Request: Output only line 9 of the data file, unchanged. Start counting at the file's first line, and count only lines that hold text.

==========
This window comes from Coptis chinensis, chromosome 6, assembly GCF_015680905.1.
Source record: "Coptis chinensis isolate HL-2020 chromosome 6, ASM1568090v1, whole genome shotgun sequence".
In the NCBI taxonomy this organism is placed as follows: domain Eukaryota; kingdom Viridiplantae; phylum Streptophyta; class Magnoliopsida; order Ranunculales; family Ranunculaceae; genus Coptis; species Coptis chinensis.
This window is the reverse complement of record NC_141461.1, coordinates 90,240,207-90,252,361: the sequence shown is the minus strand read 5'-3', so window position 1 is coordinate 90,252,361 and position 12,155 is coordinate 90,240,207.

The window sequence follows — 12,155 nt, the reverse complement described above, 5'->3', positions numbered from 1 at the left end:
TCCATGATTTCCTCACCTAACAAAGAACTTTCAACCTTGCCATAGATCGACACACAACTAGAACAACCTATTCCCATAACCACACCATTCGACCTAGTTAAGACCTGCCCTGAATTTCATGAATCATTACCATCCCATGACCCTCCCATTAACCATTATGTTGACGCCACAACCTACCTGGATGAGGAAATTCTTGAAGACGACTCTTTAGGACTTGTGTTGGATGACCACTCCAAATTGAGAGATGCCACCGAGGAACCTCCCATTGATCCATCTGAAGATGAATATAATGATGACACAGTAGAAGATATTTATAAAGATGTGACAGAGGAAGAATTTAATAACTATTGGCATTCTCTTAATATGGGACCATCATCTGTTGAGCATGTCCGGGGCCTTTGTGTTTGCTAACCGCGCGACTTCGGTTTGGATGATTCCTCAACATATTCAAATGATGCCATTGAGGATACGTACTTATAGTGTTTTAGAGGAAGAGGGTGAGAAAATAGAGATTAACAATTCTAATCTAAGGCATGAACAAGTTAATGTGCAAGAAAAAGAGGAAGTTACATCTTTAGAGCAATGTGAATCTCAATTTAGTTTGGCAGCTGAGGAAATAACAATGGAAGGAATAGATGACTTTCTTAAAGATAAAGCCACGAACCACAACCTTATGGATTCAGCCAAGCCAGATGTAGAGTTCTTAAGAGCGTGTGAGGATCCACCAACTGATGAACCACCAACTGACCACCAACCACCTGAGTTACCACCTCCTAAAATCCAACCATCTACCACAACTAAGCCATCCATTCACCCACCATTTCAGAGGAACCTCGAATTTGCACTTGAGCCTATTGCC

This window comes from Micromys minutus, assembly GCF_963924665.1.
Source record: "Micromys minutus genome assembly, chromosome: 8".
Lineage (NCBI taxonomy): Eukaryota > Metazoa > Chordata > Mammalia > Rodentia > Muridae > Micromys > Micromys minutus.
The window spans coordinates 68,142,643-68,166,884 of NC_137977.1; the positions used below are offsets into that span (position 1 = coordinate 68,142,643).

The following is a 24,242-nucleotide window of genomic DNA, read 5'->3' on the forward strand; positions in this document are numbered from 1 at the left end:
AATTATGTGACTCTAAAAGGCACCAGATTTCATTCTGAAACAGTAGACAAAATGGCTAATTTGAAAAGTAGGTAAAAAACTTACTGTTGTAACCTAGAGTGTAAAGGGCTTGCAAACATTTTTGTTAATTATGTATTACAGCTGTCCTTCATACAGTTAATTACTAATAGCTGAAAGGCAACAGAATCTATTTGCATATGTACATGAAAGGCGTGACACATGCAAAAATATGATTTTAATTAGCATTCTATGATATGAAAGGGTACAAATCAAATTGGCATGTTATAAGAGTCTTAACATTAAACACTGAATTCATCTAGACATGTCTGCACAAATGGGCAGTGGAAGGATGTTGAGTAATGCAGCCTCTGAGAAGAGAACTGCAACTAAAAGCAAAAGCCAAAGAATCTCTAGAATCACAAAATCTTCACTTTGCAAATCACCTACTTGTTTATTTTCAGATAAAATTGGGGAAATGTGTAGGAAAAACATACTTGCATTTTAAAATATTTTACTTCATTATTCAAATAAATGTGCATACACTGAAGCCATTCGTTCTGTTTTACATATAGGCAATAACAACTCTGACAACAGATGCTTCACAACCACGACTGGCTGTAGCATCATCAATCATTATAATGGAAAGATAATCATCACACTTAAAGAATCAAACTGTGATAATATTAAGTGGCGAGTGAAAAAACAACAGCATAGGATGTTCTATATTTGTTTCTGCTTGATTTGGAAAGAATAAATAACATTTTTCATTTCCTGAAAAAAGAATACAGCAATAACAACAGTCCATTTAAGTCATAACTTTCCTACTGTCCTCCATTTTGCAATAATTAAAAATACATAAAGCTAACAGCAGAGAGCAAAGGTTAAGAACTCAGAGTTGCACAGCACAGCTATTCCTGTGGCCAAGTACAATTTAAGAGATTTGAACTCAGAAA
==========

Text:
Lineage (NCBI taxonomy): Eukaryota > Metazoa > Chordata > Mammalia > Rodentia > Muridae > Micromys > Micromys minutus.